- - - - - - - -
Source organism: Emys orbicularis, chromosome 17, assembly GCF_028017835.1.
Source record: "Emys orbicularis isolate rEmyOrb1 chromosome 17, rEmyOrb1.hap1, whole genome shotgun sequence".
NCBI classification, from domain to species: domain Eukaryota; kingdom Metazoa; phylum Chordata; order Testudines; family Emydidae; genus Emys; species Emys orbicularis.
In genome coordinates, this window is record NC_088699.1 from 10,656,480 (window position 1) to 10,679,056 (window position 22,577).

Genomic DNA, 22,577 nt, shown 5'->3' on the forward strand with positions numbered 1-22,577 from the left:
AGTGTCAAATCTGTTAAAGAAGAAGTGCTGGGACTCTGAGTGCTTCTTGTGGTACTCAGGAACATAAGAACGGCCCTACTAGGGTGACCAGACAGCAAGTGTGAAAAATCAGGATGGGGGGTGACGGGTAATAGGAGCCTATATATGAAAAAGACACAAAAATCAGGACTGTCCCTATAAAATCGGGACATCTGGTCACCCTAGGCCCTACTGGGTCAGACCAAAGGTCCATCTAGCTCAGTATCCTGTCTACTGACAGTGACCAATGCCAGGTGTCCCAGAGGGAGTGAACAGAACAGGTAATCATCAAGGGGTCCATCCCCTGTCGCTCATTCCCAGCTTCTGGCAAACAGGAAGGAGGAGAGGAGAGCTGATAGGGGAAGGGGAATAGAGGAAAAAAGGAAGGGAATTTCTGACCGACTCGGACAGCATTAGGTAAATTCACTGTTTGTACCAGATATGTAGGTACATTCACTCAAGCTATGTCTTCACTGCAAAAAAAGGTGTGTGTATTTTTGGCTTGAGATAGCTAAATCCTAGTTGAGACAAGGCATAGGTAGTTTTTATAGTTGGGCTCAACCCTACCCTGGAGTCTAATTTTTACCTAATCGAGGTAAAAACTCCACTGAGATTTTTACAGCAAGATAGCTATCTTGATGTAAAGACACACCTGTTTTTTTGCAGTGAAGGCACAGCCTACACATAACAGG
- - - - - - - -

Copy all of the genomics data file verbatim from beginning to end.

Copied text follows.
Source organism: Emys orbicularis, chromosome 17, assembly GCF_028017835.1.
Source record: "Emys orbicularis isolate rEmyOrb1 chromosome 17, rEmyOrb1.hap1, whole genome shotgun sequence".
NCBI classification, from domain to species: domain Eukaryota; kingdom Metazoa; phylum Chordata; order Testudines; family Emydidae; genus Emys; species Emys orbicularis.
In genome coordinates, this window is record NC_088699.1 from 10,656,480 (window position 1) to 10,679,056 (window position 22,577).

Genomic DNA, 22,577 nt, shown 5'->3' on the forward strand with positions numbered 1-22,577 from the left:
AGTGTCAAATCTGTTAAAGAAGAAGTGCTGGGACTCTGAGTGCTTCTTGTGGTACTCAGGAACATAAGAACGGCCCTACTAGGGTGACCAGACAGCAAGTGTGAAAAATCAGGATGGGGGGTGACGGGTAATAGGAGCCTATATATGAAAAAGACACAAAAATCAGGACTGTCCCTATAAAATCGGGACATCTGGTCACCCTAGGCCCTACTGGGTCAGACCAAAGGTCCATCTAGCTCAGTATCCTGTCTACTGACAGTGACCAATGCCAGGTGTCCCAGAGGGAGTGAACAGAACAGGTAATCATCAAGGGGTCCATCCCCTGTCGCTCATTCCCAGCTTCTGGCAAACAGGAAGGAGGAGAGGAGAGCTGATAGGGGAAGGGGAATAGAGGAAAAAAGGAAGGGAATTTCTGACCGACTCGGACAGCATTAGGTAAATTCACTGTTTGTACCAGATATGTAGGTACATTCACTCAAGCTATGTCTTCACTGCAAAAAAAGGTGTGTGTATTTTTGGCTTGAGATAGCTAAATCCTAGTTGAGACAAGGCATAGGTAGTTTTTATAGTTGGGCTCAACCCTACCCTGGAGTCTAATTTTTACCTAATCGAGGTAAAAACTCCACTGAGATTTTTACAGCAAGATAGCTATCTTGATGTAAAGACACACCTGTTTTTTTGCAGTGAAGGCACAGCCTACACATAACAGG